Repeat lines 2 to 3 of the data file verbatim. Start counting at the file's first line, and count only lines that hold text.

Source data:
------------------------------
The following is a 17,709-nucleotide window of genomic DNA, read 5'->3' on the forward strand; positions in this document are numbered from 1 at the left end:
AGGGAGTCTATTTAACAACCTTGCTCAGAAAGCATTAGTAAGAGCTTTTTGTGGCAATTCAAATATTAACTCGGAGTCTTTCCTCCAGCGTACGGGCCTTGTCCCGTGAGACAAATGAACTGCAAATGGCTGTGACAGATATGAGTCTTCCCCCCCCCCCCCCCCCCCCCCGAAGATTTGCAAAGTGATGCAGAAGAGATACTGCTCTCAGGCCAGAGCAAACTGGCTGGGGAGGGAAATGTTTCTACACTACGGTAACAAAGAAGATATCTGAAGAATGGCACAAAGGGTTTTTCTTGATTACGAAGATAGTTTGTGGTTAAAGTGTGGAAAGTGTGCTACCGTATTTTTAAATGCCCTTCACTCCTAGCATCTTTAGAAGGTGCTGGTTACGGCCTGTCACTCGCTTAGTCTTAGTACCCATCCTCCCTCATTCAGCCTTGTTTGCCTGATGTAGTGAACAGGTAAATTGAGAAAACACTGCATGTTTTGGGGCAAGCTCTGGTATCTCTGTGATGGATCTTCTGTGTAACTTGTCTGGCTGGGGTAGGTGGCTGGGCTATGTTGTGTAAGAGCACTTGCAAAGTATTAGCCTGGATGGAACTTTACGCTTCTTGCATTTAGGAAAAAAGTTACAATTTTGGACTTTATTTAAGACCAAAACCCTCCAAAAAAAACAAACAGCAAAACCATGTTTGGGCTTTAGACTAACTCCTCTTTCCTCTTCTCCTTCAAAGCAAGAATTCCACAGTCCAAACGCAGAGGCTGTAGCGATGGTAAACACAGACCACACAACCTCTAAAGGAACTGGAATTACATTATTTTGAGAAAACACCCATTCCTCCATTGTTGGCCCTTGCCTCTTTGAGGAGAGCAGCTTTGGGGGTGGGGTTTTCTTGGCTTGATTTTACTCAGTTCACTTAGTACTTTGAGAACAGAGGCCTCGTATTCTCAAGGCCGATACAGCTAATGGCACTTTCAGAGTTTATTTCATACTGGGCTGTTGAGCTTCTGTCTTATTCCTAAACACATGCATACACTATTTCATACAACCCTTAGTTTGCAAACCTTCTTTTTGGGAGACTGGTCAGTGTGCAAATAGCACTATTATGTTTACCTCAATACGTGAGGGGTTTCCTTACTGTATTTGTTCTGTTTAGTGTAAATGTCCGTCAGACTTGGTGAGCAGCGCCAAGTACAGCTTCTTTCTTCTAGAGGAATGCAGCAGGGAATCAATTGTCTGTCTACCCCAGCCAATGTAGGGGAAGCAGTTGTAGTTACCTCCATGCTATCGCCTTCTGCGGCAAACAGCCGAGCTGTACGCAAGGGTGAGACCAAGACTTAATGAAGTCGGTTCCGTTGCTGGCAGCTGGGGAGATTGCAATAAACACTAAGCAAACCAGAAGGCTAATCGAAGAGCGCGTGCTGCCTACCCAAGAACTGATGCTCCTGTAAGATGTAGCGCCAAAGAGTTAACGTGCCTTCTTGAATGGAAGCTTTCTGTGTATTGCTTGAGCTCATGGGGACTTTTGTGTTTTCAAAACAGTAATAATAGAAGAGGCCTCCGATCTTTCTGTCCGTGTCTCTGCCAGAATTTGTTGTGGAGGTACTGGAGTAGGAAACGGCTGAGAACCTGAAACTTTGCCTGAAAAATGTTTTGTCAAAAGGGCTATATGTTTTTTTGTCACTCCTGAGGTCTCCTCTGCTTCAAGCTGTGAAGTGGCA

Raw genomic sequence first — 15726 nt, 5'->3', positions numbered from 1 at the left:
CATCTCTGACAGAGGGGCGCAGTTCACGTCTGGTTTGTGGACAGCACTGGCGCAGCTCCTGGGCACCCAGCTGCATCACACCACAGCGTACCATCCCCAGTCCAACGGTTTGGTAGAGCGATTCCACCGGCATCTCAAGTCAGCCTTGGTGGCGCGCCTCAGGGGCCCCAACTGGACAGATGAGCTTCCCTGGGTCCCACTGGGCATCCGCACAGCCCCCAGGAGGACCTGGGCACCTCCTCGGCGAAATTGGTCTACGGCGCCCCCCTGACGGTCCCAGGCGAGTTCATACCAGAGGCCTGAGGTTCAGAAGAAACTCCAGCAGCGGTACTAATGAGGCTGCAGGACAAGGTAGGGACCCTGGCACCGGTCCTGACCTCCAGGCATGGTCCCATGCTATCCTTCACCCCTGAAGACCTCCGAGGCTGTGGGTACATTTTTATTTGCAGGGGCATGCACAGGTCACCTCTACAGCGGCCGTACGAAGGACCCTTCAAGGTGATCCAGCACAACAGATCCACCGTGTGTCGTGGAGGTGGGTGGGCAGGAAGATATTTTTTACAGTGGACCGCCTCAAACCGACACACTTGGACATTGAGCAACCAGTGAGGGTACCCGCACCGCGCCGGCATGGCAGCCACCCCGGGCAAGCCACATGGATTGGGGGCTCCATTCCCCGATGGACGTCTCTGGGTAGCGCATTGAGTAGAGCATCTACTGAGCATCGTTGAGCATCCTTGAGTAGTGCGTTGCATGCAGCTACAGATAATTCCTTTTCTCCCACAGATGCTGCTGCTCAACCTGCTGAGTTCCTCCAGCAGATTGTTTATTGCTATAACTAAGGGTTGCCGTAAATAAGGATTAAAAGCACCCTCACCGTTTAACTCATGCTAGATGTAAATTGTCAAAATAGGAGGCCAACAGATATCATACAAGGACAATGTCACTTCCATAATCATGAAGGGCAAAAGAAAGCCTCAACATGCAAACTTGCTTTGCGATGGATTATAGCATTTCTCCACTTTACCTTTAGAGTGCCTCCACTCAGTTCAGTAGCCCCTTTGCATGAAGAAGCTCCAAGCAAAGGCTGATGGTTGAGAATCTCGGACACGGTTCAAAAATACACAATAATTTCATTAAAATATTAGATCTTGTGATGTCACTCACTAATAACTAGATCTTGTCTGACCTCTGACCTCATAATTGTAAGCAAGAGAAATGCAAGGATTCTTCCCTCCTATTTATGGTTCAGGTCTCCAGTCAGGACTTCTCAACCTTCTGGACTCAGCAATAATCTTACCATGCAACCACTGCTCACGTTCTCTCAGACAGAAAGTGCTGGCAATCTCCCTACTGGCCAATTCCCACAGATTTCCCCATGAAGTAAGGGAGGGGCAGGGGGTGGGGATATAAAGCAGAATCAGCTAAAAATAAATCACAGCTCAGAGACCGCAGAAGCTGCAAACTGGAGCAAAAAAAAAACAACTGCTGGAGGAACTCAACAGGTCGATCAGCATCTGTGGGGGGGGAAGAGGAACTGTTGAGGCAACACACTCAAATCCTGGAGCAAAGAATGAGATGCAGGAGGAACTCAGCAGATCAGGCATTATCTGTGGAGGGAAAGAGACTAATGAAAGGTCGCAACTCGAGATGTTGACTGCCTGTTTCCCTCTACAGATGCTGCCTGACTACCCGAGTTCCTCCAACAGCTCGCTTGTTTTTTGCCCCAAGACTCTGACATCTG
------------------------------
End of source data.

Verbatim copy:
AGGGAGTCTATTTAACAACCTTGCTCAGAAAGCATTAGTAAGAGCTTTTTGTGGCAATTCAAATATTAACTCGGAGTCTTTCCTCCAGCGTACGGGCCTTGTCCCGTGAGACAAATGAACTGCAAATGGCTGTGACAGATATGAGTCTTCCCCCCCCCCCCCCCCCCCCCCGAAGATTTGCAAAGTGATGCAGAAGAGATACTGCTCTCAGGCCAGAGCAAACTGGCTGGGGAGGGAAATGTTTCTACACTACGGTAACAAAGAAGATATCTGAAGAATGGCACAAAGGGTTTTTCTTGATTACGAAGATAGTTTGTGGTTAAAGTGTGGAAAGTGTGCTACCGTATTTTTAAATGCCCTTCACTCCTAGCATCTTTAGAAGGTGCTGGTTACGGCCTGTCACTCGCTTAGTCTTAGTACCCATCCTCCCTCATTCAGCCTTGTTTGCCTGATGTAGTGAACAGGTAAATTGAGAAAACACTGCATGTTTTGGGGCAAGCTCTGGTATCTCTGTGATGGATCTTCTGTGTAACTTGTCTGGCTGGGGTAGGTGGCTGGGCTATGTTGTGTAAGAGCACTTGCAAAGTATTAGCCTGGATGGAACTTTACGCTTCTTGCATTTAGGAAAAAAGTTACAATTTTGGACTTTATTTAAGACCAAAACCCTCCAAAAAAAACAAACAGCAAAACCATGTTTGGGCTTTAGACTAACTCCTCTTTCCTCTTCTCCTTCAAAGCAAGAATTCCACAGTCCAAACGCAGAGGCTGTAGCGATGGTAAACACAGACCACACAACCTCTAAAGGAACTGGAATTACATTATTTTGAGAAAACACCCATTCCTCCATTGTTGGCCCTTGCCTCTTTGAGGAGAGCAGCTTTGGGGGTGGGGTTTTCTTGGCTTGATTTTACTCAGTTCACTTAGTACTTTGAGAACAGAGGCCTCGTATTCTCAAGGCCGATACAGCTAATGGCACTTTCAGAGTTTATTTCATACTGGGCTGTTGAGCTTCTGTCTTATTCCTAAACACATGCATACACTATTTCATACAACCCTTAGTTTGCAAACCTTCTTTTTGGGAGACTGGTCAGTGTGCAAATAGCACTATTATGTTTACCTCAATACGTGAGGGGTTTCCTTACTGTATTTGTTCTGTTTAGTGTAAATGTCCGTCAGACTTGGTGAGCAGCGCCAAGTACAGCTTCTTTCTTCTAGAGGAATGCAGCAGGGAATCAATTGTCTGTCTACCCCAGCCAATGTAGGGGAAGCAGTTGTAGTTACCTCCATGCTATCGCCTTCTGCGGCAAACAGCCGAGCTGTACGCAAGGGTGAGACCAAGACTTAATGAAGTCGGTTCCGTTGCTGGCAGCTGGGGAGATTGCAATAAACACTAAGCAAACCAGAAGGCTAATCGAAGAGCGCGTGCTGCCTACCCAAGAACTGATGCTCCTGTAAGATGTAGCGCCAAAGAGTTAACGTGCCTTCTTGAATGGAAGCTTTCTGTGTATTGCTTGAGCTCATGGGGACTTTTGTGTTTTCAAAACAGTAATAATAGAAGAGGCCTCCGATCTTTCTGTCCGTGTCTCTGCCAGAATTTGTTGTGGAGGTACTGGAGTAGGAAACGGCTGAGAACCTGAAACTTTGCCTGAAAAATGTTTTGTCAAAAGGGCTATATGTTTTTTTGTCACTCCTGAGGTCTCCTCTGCTTCAAGCTGTGAAGTGGCA

Raw genomic sequence first — 15726 nt, 5'->3', positions numbered from 1 at the left: